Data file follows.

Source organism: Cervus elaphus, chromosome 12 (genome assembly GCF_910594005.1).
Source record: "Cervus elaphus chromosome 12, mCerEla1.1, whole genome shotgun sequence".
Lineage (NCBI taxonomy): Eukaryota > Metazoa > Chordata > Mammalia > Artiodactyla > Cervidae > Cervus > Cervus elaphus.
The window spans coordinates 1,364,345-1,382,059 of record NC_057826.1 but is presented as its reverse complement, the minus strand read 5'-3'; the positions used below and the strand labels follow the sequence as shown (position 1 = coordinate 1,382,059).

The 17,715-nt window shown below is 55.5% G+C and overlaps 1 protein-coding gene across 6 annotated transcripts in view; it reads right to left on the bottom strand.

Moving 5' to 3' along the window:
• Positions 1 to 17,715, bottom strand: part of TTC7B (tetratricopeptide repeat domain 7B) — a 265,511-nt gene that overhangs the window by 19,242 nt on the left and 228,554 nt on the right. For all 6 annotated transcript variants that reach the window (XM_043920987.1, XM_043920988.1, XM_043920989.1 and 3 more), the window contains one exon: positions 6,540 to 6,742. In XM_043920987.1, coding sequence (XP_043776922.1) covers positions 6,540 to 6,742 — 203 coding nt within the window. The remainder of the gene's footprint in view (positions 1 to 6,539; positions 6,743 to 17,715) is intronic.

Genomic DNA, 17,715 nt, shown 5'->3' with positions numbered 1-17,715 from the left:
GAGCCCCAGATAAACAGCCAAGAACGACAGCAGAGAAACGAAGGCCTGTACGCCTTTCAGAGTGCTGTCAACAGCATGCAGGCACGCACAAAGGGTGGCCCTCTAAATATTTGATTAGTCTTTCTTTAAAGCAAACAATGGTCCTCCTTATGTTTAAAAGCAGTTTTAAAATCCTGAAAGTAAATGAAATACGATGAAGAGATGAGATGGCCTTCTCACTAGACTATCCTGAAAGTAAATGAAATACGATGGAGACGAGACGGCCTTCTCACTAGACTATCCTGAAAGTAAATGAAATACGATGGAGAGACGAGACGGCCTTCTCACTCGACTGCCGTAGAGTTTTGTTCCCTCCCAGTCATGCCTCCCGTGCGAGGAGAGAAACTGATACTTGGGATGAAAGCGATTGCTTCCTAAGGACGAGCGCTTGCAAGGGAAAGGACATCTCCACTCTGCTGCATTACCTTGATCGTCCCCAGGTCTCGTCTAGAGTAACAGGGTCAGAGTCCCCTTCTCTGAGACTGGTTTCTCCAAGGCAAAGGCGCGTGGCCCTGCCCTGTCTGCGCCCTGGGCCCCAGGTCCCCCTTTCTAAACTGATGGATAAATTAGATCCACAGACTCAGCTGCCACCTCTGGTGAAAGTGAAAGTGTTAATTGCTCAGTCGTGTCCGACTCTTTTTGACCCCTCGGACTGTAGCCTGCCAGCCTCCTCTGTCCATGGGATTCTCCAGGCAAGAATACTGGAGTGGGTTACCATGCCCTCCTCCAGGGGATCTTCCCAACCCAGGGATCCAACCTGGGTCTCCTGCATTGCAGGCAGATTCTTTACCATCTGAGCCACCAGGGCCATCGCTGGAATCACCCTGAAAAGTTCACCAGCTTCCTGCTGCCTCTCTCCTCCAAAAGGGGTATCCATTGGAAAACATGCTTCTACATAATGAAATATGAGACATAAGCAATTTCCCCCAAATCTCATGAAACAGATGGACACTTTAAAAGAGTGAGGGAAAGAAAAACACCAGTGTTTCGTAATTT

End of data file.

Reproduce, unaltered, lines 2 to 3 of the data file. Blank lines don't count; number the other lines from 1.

Source record: "Cervus elaphus chromosome 12, mCerEla1.1, whole genome shotgun sequence".
Lineage (NCBI taxonomy): Eukaryota > Metazoa > Chordata > Mammalia > Artiodactyla > Cervidae > Cervus > Cervus elaphus.